The refugee crisis: a women’s rights issue

Shailini Vora | Dec 11, 2016
WLAC support women refugees in Tanzania
Nobody risks their lives by squeezing into the back of a dark, claustrophobic lorry, by jumping over barbed wire fences and attempting to cross choppy waters on rickety boats – unless they are certain that this will be safer than staying put in their war-torn home. Political instability and violence, especially in Syria and Afghanistan, has resulted in hundreds of thousands of refugees making these journeys to reach European shores.

On 25 November it was the International Day for the Elimination of Violence Against Women – and this marked the beginning of the 16 Days of Activism against gender-based violence campaign. Throughout this campaign, Womankind raised awareness and mobilised people to make a change by remembering that violence against women and girls affects one in three of us, in our lifetimes. 

Given the widespread abuse of women and girl refugees, the current refugee crisis is a sad reminder that gender-based violence can manifest in new ways and new contexts.

Experiencing abuse on the journey


The UN has estimated that nearly half of refugees arriving onto Mediterranean shores are women and children. It’s a frightening prospect for any woman to make the treacherous journey to Europe, whether she’s travelling alone, with kids or with a male partner. While these journeys present a serious risk of abuse and exploitation for all involved, women and girls are much more likely than men to be subjected to violence and abuse.

The determination of refugee women to reach their destination increases their risk of sexual violence: there have been many reports of smugglers forcing women into transactional sex in exchange for priority in the long line of people wanting to enter Europe. This problem will only get worse as increasing restrictions are placed by the EU on smuggling routes.

Unsafe, insecure refugee camps


When women eventually reach a resting point, insecure accommodation and bad conditions within refugee camps, as well as lack of sanitation facilities all contribute to an unsafe, unprotected environment where women are easily targeted by men, either refugees, men from the host community or reportedly humanitarian aid workers. We’ve also got to remember that existing gender roles within the household don’t just dissolve when a family leaves their home in search of a better life. In fact, refugee women could be more at risk of staying in abusive relationships, since they’re disconnected from familial support and in unfamiliar, difficult situations and therefore reluctant or unable to continue alone.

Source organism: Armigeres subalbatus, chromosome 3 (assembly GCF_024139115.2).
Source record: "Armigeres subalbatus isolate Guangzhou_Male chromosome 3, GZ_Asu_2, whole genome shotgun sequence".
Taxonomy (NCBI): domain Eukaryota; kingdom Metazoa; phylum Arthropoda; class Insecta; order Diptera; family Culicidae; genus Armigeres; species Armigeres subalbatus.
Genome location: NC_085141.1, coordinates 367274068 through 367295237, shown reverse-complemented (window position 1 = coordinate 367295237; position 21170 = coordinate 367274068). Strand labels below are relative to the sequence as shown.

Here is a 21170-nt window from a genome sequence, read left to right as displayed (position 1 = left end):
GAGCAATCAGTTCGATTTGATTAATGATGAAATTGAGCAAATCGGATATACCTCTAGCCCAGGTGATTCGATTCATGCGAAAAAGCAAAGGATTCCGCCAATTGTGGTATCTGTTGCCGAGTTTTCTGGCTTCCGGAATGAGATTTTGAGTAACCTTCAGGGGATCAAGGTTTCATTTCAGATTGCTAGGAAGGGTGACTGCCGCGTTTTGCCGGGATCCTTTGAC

It is nearly impossible to hold perpetrators to account and seek justice and support for the survivors of sexual violence. Refugees are continuously on the move and this makes it extremely difficult to punish those culpable and give effective medical and trauma support to survivors. Sexual violence has a deep stigma attached to it, and women have reported being disowned by their families upon reaching the camps. Also, as an undocumented person, they are often reluctant to trust humanitarian workers and officials for fear of being detained and sent back home.

What can we do to help?


While the current crisis in Europe is the worst we have seen since WWII, the situation is a truly global one, with 86% of refugees being hosted in developing countries. Womankind has been working with our partner Women’s Legal Aid Centre (WLAC) in Tanzania’s Nyarugusu camp where there are currently over 130,000 refugees and the threat of sexual violence a growing concern for women and girls.

WLAC has been helping women and girl survivors of violence rebuild their lives through counselling and legal aid, and training refugees, law enforcers and service providers on handling cases of violence against women. If it weren’t for the brave women who have shared their experiences and stories of violence, organisations like our partner WLAC, and women in camps organising and creating spaces of safety and solidarity, it would be a much bleaker situation.

While the situation is complex, supporting organisations such as WLAC can go a long way in helping women refugees access the support that they need. But we must also pressure governments into doing all they can to ensure women refugees’ rights are protected and promoted. Last month, Womankind signed a joint statement alongside 44 other NGOs, based around the world, to call for more action from the UN and member states. Protection from violence for refugee women must be a top priority.

A huge attitudinal shift in the way women are viewed and treated is needed to eliminate violence against women and girls but there are concrete steps that we can take to ensure their safety immediately - such as secure accommodation and sanitation facilities in camps, legal migration routes, and humanitarian support that takes women’s specific needs into account.

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